Apple gets cozy with fitness experts, possibly for iWatch tips
It goes without saying that no Apple product is ever official until an Apple executive trots out on stage and actually unveils it for the eyes of the world to see. After all, if we believed everything the rumor mill tossed our way, an Apple HDTV would have shipped years ago and Apple would now own Twitter.
That said, there is a growing amount of circumstantial evidence pointing to Apple's increased efforts to release an iWatch type device. Not only has Apple filed a number of patents detailing technologies that might underlie such a product, but Tim Cook himself has said rather explicitly that wearable technology is "profoundly interesting" while specifically noting that "the wrist is interesting." Further, Apple as of late has filed a number of applications involving the "iWatch" trademark in a host of countries.
Of course, we've also seen a plethora of rumors detailing how Jony Ive is spearheading a team of 100+ engineers and employees from a number of different departments in order to make the iWatch a reality. As for what the iWatch might do, a number of rumors have indicated that the iWatch will be heavy on biometric sensors.
That's all well and good, but at the end of the day, the bulk of what we know about the iWatch is pure speculation. What isn't open to speculation, however, is that Apple has made a number of interesting hires involving folks with expertise in wearable sensor technologies.
In addition to rounding up team members from inside Apple, the company has also hired experts in relevant sensor and medical fields.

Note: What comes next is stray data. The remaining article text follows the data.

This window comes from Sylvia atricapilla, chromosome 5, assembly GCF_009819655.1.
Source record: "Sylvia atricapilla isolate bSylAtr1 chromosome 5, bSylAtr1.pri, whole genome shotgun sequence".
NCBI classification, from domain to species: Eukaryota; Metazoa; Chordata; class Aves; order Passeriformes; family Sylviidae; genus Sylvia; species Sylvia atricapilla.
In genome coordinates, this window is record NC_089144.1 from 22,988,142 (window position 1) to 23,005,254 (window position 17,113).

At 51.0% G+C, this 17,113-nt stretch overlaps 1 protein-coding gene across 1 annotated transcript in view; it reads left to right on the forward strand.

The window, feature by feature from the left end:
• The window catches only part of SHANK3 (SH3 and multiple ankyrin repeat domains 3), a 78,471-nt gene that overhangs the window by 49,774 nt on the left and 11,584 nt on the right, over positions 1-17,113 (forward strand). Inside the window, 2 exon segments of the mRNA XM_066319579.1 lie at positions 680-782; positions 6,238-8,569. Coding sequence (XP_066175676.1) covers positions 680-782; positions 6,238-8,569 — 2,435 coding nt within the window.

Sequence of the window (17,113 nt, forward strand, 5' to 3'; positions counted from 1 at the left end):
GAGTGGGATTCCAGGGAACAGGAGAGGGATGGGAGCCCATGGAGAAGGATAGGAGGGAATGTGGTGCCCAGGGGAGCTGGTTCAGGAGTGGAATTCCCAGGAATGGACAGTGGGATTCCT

Based on new hires, it seems that Apple's interest in sensors focuses on the ability to measure glucose and other body level information. With this data, the product could inform users of vital information in a non-invasive way. These sensors could also pick up more data to give a user a snapshot of their health, which would be ideal for fitness applications. To assist with the development of these sensors, Apple has hired several scientists and executives from multiple sensor developers. Some notable firms who lost employees to Apple are AccuVein, C8 MediSensors, and Senseonics.
9to5Mac also relays that Apple may have recently hired Jay Blahnik. Blahnik, in case you're unfamiliar, played an important role in the development of the Nike Fuel Band and Nike+Running.
What's more, you may recall that Apple earlier this month hired Paul Deneve, the former CEO of the fashion house Yves Saint Laurent.
9to5Mac's report comes hot on the heels of a report from the Financial Times which relayed that Apple has been aggressively hiring engineers to ramp up development on the long-rumored iWatch.
9to5Mac's full report is chock full of information detailing just what type of sensor technology expertise Apple is bringing in-house. It's well worth a read.
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